These data come from AHRQ's Healthcare Cost and Utilization Project, or HCUP; the infographic is from AHRQ's Medical Expenditure Panel Survey, or MEPS. HCUP is the most comprehensive source of state-level inpatient and outpatient data, capturing information from many types of insurers. HCUP enables researchers to study and compare health care delivery and patient outcomes over time at the national, regional, state and local level. MEPS is the only national data source that measures how Americans use and pay for medical care, health insurance and out-of-pocket spending. It measures changes in access to health services for patients according to factors such as health status, income and employment.
While these data provide multifaceted evidence that opioid overuse is having a growing impact on our health care system, they can't tell us why these trends are taking place. What the data can tell us is that it's a problem that needs attention.
The U.S. Department of Health and Human Services has been paying close attention and taking aggressive action to reduce opioid overuse, with the goal of saving lives. HHS actions are multipronged and target both prescribers and individuals and incorporate ongoing research and evaluation with efforts that aim to reduce opioid abuse, while also safeguarding legitimate and appropriate access to these drugs (see Addressing Prescription Drug Abuse in the United States:Current Activities and Future Opportunities). As one example, HHS provides educational programs in a variety of formats for clinicians on appropriate opioid prescribing. More than 50,000 health providers have already completed courses offered through the National Institutes of Health in partnership with the Office of National Drug Control Policy and Medscape, an online physician educational web portal. And the Substance Abuse and Mental Health Services Administration offers a continuing education course to primary care physicians to enhance their skills in safe prescribing of opioids for patients with chronic pain.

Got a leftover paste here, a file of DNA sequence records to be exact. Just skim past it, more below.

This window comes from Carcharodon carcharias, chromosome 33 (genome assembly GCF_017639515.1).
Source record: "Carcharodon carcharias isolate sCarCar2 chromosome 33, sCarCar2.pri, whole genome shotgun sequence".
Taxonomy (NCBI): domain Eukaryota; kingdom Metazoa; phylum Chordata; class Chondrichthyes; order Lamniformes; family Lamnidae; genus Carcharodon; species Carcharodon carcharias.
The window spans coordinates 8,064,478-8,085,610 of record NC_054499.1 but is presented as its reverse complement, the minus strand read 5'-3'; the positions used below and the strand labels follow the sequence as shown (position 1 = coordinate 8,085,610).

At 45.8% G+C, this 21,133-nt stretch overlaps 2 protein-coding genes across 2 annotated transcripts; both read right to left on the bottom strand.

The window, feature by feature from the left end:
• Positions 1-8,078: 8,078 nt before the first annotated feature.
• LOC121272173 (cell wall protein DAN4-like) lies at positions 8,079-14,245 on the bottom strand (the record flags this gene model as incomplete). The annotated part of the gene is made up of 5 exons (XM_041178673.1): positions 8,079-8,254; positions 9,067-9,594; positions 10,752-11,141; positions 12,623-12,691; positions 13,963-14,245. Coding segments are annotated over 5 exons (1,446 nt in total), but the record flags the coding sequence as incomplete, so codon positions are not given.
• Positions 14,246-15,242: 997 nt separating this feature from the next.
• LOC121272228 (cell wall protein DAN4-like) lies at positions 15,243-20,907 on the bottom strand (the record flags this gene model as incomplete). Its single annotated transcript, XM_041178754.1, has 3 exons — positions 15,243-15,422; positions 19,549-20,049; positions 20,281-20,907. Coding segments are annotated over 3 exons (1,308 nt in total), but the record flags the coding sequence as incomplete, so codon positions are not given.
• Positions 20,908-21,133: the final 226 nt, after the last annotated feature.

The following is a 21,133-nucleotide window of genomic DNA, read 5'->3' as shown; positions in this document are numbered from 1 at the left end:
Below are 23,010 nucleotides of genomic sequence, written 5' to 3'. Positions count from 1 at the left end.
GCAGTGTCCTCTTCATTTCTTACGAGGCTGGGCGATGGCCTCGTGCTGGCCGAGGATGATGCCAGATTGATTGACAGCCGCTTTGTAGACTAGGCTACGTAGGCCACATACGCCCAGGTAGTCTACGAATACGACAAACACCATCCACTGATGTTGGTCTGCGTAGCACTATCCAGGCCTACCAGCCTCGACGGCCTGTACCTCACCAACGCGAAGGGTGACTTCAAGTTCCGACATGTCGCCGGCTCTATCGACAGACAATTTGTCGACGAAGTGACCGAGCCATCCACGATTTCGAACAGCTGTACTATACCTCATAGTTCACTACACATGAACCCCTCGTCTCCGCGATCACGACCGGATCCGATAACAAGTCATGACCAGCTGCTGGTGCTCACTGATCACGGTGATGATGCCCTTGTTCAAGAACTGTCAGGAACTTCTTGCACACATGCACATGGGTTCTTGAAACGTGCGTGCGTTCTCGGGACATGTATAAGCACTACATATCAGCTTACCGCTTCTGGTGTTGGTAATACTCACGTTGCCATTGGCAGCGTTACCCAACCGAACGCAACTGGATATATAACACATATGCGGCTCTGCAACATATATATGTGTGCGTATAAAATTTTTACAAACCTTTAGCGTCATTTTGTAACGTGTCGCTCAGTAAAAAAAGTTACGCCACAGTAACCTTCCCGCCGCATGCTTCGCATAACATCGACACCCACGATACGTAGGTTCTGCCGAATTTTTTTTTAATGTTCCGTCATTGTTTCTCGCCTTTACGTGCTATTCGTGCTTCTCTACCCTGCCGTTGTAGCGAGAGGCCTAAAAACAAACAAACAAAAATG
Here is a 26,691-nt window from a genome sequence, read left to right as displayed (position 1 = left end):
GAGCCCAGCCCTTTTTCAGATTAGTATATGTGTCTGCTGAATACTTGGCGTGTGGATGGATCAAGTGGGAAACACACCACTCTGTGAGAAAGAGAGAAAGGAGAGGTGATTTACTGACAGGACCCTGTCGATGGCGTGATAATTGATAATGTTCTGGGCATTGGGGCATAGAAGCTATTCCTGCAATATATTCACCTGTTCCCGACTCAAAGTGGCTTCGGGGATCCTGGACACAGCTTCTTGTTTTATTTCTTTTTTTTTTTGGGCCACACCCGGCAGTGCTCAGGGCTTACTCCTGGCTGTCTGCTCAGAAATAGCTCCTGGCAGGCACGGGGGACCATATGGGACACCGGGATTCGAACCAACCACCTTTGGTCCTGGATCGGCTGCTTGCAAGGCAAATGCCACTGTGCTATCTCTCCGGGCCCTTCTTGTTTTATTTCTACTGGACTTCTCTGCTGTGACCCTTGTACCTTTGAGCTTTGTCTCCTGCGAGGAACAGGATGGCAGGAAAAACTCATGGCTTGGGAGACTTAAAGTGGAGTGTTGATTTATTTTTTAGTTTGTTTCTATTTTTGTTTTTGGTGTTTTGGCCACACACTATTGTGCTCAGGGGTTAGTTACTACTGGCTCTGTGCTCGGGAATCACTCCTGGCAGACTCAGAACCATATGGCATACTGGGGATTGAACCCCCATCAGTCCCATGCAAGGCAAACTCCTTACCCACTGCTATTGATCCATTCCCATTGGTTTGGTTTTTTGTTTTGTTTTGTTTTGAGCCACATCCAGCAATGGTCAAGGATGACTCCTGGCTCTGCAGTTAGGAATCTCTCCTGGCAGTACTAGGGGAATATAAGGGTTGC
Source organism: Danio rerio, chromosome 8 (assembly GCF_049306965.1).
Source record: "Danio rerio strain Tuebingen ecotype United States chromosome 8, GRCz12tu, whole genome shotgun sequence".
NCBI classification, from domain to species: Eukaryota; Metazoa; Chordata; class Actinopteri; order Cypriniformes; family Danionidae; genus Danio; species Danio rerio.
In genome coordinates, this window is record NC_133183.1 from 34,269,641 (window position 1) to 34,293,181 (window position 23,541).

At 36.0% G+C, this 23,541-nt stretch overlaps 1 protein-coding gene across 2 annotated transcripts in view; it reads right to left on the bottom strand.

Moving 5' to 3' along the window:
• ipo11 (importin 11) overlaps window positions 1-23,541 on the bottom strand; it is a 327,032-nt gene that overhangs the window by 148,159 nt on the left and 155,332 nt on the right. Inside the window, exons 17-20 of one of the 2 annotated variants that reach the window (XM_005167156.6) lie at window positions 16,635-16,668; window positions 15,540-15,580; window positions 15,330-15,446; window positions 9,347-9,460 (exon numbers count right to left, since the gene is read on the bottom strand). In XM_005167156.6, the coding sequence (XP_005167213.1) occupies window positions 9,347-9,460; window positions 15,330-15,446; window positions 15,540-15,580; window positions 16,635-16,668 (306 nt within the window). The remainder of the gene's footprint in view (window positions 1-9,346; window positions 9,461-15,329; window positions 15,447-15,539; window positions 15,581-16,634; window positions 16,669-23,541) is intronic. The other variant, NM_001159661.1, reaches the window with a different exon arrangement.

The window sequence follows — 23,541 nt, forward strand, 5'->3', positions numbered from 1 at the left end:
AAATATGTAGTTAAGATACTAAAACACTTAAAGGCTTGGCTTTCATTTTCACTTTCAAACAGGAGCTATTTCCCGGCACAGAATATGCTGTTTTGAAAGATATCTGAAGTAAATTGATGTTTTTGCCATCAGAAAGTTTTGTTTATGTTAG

In addition, at the Centers for Medicare & Medicaid Services (CMS), efforts are under way to ensure that sponsors of Medicare Part D plans, which provide prescription drug coverage to seniors, have put safeguards into place to prevent overuse of certain prescribed medications. CMS' Overutilization Monitoring System, which took effect in July 2013, notifies plan sponsors of beneficiaries who have a potential opioid or acetaminophen overuse issue through data analytics. Plan sponsors are required to respond to CMS within 30 days on whether the patient will be referred for case management. An initial comparison with data from 2011 shows a substantial reduction in the number of acetaminophen and opioid overusers in the Part D program.
Multiple efforts by both the public and private sectors will be required to make significant progress, as well as ongoing monitoring and evaluation. Data from HCUP will contribute to the monitoring and evaluation effort.
Richard Kronick, Ph.D., is Director of the Agency for Healthcare Research and Quality.
Page originally created October 2014